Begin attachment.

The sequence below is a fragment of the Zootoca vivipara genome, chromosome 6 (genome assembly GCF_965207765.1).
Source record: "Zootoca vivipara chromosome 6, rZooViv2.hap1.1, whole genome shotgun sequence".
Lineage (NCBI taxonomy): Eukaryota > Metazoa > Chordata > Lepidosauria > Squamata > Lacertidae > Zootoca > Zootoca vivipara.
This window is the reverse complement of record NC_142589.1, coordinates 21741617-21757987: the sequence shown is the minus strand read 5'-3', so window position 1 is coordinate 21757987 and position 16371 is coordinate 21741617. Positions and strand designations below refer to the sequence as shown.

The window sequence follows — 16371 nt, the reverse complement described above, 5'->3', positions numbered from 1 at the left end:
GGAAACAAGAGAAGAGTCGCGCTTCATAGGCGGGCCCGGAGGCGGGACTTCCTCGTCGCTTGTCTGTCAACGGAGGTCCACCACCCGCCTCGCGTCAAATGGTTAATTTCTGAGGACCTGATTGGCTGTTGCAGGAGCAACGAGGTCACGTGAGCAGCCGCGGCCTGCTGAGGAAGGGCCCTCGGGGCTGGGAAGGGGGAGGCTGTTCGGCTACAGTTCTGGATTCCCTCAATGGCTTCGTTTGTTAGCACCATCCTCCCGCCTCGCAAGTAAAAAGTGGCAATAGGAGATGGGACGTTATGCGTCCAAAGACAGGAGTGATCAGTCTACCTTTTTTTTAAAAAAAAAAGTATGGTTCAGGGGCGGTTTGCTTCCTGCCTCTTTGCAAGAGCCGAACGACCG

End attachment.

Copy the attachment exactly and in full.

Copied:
The sequence below is a fragment of the Zootoca vivipara genome, chromosome 6 (genome assembly GCF_965207765.1).
Source record: "Zootoca vivipara chromosome 6, rZooViv2.hap1.1, whole genome shotgun sequence".
Lineage (NCBI taxonomy): Eukaryota > Metazoa > Chordata > Lepidosauria > Squamata > Lacertidae > Zootoca > Zootoca vivipara.
This window is the reverse complement of record NC_142589.1, coordinates 21741617-21757987: the sequence shown is the minus strand read 5'-3', so window position 1 is coordinate 21757987 and position 16371 is coordinate 21741617. Positions and strand designations below refer to the sequence as shown.

The window sequence follows — 16371 nt, the reverse complement described above, 5'->3', positions numbered from 1 at the left end:
GGAAACAAGAGAAGAGTCGCGCTTCATAGGCGGGCCCGGAGGCGGGACTTCCTCGTCGCTTGTCTGTCAACGGAGGTCCACCACCCGCCTCGCGTCAAATGGTTAATTTCTGAGGACCTGATTGGCTGTTGCAGGAGCAACGAGGTCACGTGAGCAGCCGCGGCCTGCTGAGGAAGGGCCCTCGGGGCTGGGAAGGGGGAGGCTGTTCGGCTACAGTTCTGGATTCCCTCAATGGCTTCGTTTGTTAGCACCATCCTCCCGCCTCGCAAGTAAAAAGTGGCAATAGGAGATGGGACGTTATGCGTCCAAAGACAGGAGTGATCAGTCTACCTTTTTTTTAAAAAAAAAAGTATGGTTCAGGGGCGGTTTGCTTCCTGCCTCTTTGCAAGAGCCGAACGACCG